Monpan Shokudo

Ananya Mayukha interviews Kato Haruhisa

Monpan Shokudo is a homey and creative restaurant in Kyoto serving Mongoru Pan—Mongolian bread—alongside fusion recipes from around the world. There’s a particular character about Monpan, one that is difficult to describe, but that emerges through the life story of its co-owner, Haruhisa Kato. In this conversation, Haru takes KJ’s Ananya Mayukha through the journey that led to Monpan, from her childhood days in Nara to her former life as an architect-come-musician to the time when she met her life partner and co-owner of the restaurant, Akki.


All photos: Codi Hauka


Haru: You’re planning to introduce Monpan to Japan?


Ananya: Everybody knows Monpan.

Not everybody. Only people who know Monpan…know Monpan.


Can you tell me a bit about your childhood?

I was born in Osaka and brought up in Yoshino, in Nara prefecture. My mother died when I was 7 years old, and I was her only child. My father was a taxi driver, and in the summer vacations, I was forced to go to my grandfather’s place, also in Nara. It’s a very mountainous place—beautiful mountains and a crystal clear river that runs through the mountains. My grandfather was such a nice man. He was so old, but he knew how to make everything from scratch. For example, the shoes made from straw—草鞋 (waraji), as we call it.

Once he told me, “tomorrow we are going to climb the mountain in the morning, so you have to get up very early, at 5 o’ clock.” But he woke up even earlier, at 3 o’clock, and he started to make straw shoes. From scratch. That’s the kind of person he was.

My grandfather died when I was 17. He was my hero.

Back home with my father and stepmother, I was kind of shut in. You understand?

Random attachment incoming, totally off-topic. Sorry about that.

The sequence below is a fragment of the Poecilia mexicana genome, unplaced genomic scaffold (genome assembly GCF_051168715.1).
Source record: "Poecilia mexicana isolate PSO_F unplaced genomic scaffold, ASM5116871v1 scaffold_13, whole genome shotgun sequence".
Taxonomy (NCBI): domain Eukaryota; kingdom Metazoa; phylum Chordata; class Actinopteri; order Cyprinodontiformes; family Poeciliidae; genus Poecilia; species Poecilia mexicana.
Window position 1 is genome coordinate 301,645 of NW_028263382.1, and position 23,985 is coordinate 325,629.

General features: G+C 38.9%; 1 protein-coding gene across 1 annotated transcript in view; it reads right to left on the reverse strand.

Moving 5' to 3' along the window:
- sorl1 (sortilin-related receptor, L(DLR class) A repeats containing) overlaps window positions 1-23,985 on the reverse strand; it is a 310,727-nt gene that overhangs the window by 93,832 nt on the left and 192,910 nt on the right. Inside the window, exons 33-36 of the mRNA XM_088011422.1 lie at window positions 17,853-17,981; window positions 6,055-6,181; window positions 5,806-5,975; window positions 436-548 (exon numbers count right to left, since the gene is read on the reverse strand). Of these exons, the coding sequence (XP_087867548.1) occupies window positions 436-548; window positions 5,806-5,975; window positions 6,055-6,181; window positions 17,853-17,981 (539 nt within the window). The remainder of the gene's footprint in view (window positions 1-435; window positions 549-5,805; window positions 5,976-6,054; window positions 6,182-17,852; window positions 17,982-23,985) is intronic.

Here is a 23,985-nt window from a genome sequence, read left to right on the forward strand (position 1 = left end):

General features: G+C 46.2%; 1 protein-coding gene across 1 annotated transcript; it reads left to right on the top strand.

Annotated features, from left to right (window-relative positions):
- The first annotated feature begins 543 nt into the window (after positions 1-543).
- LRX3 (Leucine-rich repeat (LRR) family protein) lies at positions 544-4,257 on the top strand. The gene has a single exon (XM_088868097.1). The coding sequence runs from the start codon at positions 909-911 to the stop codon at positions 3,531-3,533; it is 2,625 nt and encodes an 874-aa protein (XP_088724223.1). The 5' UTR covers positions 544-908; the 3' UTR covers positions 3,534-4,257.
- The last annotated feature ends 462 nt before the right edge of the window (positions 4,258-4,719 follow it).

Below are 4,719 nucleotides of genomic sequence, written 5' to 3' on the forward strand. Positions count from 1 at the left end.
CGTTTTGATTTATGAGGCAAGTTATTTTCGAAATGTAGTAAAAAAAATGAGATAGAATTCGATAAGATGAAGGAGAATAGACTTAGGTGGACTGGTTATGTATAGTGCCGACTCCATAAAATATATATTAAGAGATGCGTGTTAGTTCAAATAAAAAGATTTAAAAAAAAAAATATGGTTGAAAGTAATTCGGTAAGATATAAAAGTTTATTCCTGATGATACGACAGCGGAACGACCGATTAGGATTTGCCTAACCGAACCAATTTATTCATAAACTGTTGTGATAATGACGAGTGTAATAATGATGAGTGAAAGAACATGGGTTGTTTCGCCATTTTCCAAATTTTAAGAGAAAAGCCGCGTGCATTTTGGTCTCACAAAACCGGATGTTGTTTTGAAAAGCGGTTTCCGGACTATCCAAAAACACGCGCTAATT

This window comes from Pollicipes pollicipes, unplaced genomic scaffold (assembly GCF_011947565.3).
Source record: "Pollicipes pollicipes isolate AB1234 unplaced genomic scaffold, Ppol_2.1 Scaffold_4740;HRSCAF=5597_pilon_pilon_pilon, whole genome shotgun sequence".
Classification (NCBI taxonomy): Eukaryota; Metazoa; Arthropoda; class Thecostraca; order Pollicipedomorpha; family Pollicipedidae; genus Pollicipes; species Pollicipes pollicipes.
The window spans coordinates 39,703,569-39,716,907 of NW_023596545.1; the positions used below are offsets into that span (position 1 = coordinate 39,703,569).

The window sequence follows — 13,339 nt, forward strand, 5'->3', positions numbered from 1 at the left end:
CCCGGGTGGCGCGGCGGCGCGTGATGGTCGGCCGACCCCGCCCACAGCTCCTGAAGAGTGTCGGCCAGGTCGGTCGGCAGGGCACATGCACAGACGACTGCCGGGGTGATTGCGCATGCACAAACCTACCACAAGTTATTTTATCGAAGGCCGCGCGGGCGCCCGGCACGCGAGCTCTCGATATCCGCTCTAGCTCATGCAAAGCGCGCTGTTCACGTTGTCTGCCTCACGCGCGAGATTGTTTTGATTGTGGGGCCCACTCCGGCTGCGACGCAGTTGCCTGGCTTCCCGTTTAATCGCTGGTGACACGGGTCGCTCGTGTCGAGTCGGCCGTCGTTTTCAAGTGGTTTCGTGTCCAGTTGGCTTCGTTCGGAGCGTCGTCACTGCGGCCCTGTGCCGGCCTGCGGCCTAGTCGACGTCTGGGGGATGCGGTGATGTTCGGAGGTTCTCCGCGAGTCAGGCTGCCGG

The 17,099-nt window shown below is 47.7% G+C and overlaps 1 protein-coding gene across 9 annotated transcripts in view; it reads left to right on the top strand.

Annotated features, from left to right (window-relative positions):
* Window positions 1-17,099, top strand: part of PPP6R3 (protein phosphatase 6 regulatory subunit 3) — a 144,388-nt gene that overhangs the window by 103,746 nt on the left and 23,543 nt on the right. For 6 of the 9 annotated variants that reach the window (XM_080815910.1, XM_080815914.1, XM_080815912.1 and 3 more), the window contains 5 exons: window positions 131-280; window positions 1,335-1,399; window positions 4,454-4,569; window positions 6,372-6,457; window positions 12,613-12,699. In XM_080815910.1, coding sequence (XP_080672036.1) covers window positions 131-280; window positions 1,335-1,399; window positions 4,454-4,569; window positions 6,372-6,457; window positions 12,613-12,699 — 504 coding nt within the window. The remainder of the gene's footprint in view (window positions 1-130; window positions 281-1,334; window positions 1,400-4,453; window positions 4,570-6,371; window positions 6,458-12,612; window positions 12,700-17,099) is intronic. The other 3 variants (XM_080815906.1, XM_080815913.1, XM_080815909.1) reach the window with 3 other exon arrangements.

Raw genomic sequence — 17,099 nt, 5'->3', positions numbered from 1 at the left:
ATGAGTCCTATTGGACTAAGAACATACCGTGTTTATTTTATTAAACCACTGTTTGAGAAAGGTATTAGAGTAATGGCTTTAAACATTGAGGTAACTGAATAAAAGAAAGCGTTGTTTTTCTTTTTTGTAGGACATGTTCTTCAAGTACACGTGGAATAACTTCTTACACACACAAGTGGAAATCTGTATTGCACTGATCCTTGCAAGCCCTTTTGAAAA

Shut in?

 Shut in the house. I couldn’t go out, because of my heart disease, or heart…something.

I was against my stepmother. She forced me to believe in religion—her religion, a “new born” religion, so I was against her for a long time, and finally I couldn’t go to school. That was when I was 15—I couldn’t go to school, and for 3 years I was confined to the house.



You were just kept in the house?

No, no, no. I wasn’t captured. It was my heart. I was afraid of stepping outside into society, you know? So I stayed in the house, but even in the house, my stepmother was not my friend. She forced me to believe in her religion, and I was against it. So I didn’t go to school, and I struggled for a long time, but I studied by myself and got into university. Then I got out of the house and started to live on my own.

At that time, many of my friends had been to India, and they told me that India was very wonderful. So I worked very hard to get some money, and I went to India for the first time when I was 19 years old.


I remember you telling me once—you found things in India that you couldn’t find in Japan?

 Yes, in India, I found that the people were just living for life. Living for working. Sometimes, they cheated others, but they were struggling for life. And even though many people were so poor, they were still working very hard to get better conditions.

When I saw that, I could understand that even in Japan, people were the same. They were working for the company but not only for the company. They were working for their family—working to support their father and mother…the same thing! Same thing, but at that time, I didn’t know it was the same.

After graduation, all the University students wanted to get into what was called a “good company,” to get a lot of money. I didn’t want that. I just wanted to live…real my life. At least, that’s what I thought at that time.

After graduation, I taught English for six years in a high school, but then I quit and went to a second university to study architecture. I was interested in architecture, because I liked the life of the people. I liked houses and I liked cooking as well. Life itself I liked.



After graduating from the architecture university, I started doing interior construction work. My coworkers played in a band together, and they asked me to join the band. So we did construction work on the weekdays, and played as a band over the weekend. We worked together for 15 years like this, and we also went on tour to many parts of Japan. Sometimes we joined music festivals, which lasted ten days. We’d pitch a tent and play music. But we got so little money from these performances, that eventually, we couldn’t even pay for transportation. So I hit upon a plan to sell something. First, we sold curry and rice. But that was very common—everybody sold curry and rice. So I hit upon another plan.